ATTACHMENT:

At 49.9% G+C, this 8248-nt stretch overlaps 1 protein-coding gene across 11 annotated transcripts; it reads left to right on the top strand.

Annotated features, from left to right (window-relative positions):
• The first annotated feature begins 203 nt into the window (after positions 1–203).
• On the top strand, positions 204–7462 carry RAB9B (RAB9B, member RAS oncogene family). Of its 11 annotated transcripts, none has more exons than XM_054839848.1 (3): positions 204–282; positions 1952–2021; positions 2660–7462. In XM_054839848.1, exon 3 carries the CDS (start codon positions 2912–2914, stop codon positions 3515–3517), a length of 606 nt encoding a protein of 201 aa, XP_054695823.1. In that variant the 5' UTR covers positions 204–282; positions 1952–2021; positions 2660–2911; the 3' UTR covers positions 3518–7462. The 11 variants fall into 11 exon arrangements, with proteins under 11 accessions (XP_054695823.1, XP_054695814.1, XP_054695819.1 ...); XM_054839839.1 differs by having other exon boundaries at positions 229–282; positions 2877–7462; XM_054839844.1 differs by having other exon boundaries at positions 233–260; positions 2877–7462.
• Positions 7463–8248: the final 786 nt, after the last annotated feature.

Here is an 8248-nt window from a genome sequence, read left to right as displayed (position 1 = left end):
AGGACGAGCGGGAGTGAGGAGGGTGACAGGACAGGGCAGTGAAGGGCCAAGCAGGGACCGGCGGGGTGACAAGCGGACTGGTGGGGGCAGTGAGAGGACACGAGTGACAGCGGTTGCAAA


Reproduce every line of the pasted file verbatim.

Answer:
At 49.9% G+C, this 8248-nt stretch overlaps 1 protein-coding gene across 11 annotated transcripts; it reads left to right on the top strand.

Annotated features, from left to right (window-relative positions):
• The first annotated feature begins 203 nt into the window (after positions 1–203).
• On the top strand, positions 204–7462 carry RAB9B (RAB9B, member RAS oncogene family). Of its 11 annotated transcripts, none has more exons than XM_054839848.1 (3): positions 204–282; positions 1952–2021; positions 2660–7462. In XM_054839848.1, exon 3 carries the CDS (start codon positions 2912–2914, stop codon positions 3515–3517), a length of 606 nt encoding a protein of 201 aa, XP_054695823.1. In that variant the 5' UTR covers positions 204–282; positions 1952–2021; positions 2660–2911; the 3' UTR covers positions 3518–7462. The 11 variants fall into 11 exon arrangements, with proteins under 11 accessions (XP_054695823.1, XP_054695814.1, XP_054695819.1 ...); XM_054839839.1 differs by having other exon boundaries at positions 229–282; positions 2877–7462; XM_054839844.1 differs by having other exon boundaries at positions 233–260; positions 2877–7462.
• Positions 7463–8248: the final 786 nt, after the last annotated feature.

Here is an 8248-nt window from a genome sequence, read left to right as displayed (position 1 = left end):
AGGACGAGCGGGAGTGAGGAGGGTGACAGGACAGGGCAGTGAAGGGCCAAGCAGGGACCGGCGGGGTGACAAGCGGACTGGTGGGGGCAGTGAGAGGACACGAGTGACAGCGGTTGCAAA